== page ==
Beyond Sugar Shock: The 6-Week Plan to Break Free of Your Sugar Addiction & Get Slimmer, Sexier & Sweeter Paperback – May 3 2012
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""Beyond Sugar Shock" fearlessly tackles the nation's Number One health crisis - the diabesity epidemic. Connie Bennett offers real life solutions, recipes, take-action programs and spot on science to help break the sugar addiction that is fueling our nation's health epidemic. In the right hands, this book could change the course of America's health with Connie Bennett's unique 6-week plan for a slimmer, sexier and sweeter YOU!" -Ann Louise Gittleman, Ph.D., C.N.S. author of "The Fat Flush Plan" and "Fat Flush for Life " --This text refers to an alternate Paperback edition.
About the Author
Connie Bennett, C.H.C., C.P.C., A.C.C., is a nationally recognized motivational speaker, journalist, blogger, former sugar addict, and author of the best-selling book 'Sugar Shock!,' which has been praised by Dr. Mehmet Oz, Dr. Christiane Northrup, Marilu Henner, Dr. Joseph Mercola, and many others. She is also a certified health coach, who studied at the Institute for Integrative Nutrition (IIN); a professional life coach, who trained with the Institute for Professional Excellence in Coaching (iPEC); and the host of the popular 'Gab with the Gurus Radio Show' for which she interviews experts in health, human potential, social networking, and relationships such as Dr. Mehmet Oz, Marianne Williamson, Suzanne Somers, Marilu Henner, and Dr. Bernie Siegel.
Known as the 'Smart Habits Girl' and the 'Sugar Freedom Coach,' Connie helps people worldwide easily release their sugar addictions and other bad habits. Since 2002, Connie has offered her groundbreaking Break Free of Your Sugar Addiction Program (now called the Sugar Freedom Now Course).
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Most Helpful Customer Reviews on Amazon.com (beta)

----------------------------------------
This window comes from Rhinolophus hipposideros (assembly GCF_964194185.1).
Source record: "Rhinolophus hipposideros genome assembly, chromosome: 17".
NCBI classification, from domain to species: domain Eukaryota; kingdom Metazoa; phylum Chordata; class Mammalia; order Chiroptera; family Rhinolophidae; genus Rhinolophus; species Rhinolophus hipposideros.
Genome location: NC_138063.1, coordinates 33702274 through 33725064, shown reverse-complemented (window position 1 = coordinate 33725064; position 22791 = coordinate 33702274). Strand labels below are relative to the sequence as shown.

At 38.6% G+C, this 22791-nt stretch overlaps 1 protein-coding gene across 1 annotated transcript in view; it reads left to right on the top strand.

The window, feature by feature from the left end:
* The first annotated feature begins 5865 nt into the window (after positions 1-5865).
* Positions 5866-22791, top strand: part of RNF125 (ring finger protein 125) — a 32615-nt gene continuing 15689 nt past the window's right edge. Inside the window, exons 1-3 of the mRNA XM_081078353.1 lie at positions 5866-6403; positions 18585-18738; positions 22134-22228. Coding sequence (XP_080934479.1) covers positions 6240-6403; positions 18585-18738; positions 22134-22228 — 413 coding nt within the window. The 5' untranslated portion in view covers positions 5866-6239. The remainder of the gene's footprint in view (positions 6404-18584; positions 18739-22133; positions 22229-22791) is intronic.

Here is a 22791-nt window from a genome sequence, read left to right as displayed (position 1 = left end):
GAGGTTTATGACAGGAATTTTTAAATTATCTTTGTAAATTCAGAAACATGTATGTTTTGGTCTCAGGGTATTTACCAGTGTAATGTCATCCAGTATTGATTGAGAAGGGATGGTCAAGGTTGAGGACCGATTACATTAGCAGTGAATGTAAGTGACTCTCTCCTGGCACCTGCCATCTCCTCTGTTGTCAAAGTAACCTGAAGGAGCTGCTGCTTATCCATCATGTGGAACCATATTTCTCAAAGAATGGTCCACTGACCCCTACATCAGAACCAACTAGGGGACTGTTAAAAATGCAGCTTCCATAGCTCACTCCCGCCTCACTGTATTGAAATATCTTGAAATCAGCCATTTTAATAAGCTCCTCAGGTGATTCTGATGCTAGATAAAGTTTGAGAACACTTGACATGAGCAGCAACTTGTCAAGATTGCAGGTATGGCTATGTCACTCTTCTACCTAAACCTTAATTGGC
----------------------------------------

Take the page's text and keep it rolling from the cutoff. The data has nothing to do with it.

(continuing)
1) Attractive cover grabs the attention of sugar lovers. I mean, there are cupcakes on there. Yummy!
2) As a nurse, I felt the book offered an excellent overview of the medical signs and symptoms related to hyperinsulinemia and the resulting hypoglycemia--what most are now calling prediabetes. The list of symptoms found on pages 3 and 4 gives one the idea of how metabolically pervasive carbohydrates are to the human body. The irritability and food panic is recognizable to anyone with hypoglycemia. "I need food now!" Bennett hits on the diseases caused by sugar on page 7. Blindness should have been an addition here.
3) All of chapter 3 is information based on science and medicine. The problem here, as I noted throughout the book, is that the author frowns upon so many foods---dairy, grains, artificial sweeteners, salts, high-fat meats, processed foods, etcetera---that one is left wondering what remains to actually eat.
4) The Sweet Success Stories told by real sugar addicts are the highlight of the book. I identified with several of these people.
5) I enjoyed the quiz in chapter two; however, some of the questions focused too much on candy and not on the other carbs we so love: pasta, bread, cereal...
6) Tips like using a journal and employing question words--who, what, where, when, why, and how--would come in handy for most folks trying to make drastic changes.
7) The book offers great information on hidden sugars in foods as well as on various forms of exercise. Go Zumba!
8) Helpful section on portion sizes begins on page 193. Sadly many foods are not discussed at all. What about replacements for salad dressings that are no longer recommended?
9) Fair price for the content.
1) Not consistently realistic for people on a limited budget. Throughout the text the author recommends organic foods including grass-fed, free-range meats. In one section, she offers the contact information for a company that ships these approved foods. Let's just say they were out of my budget.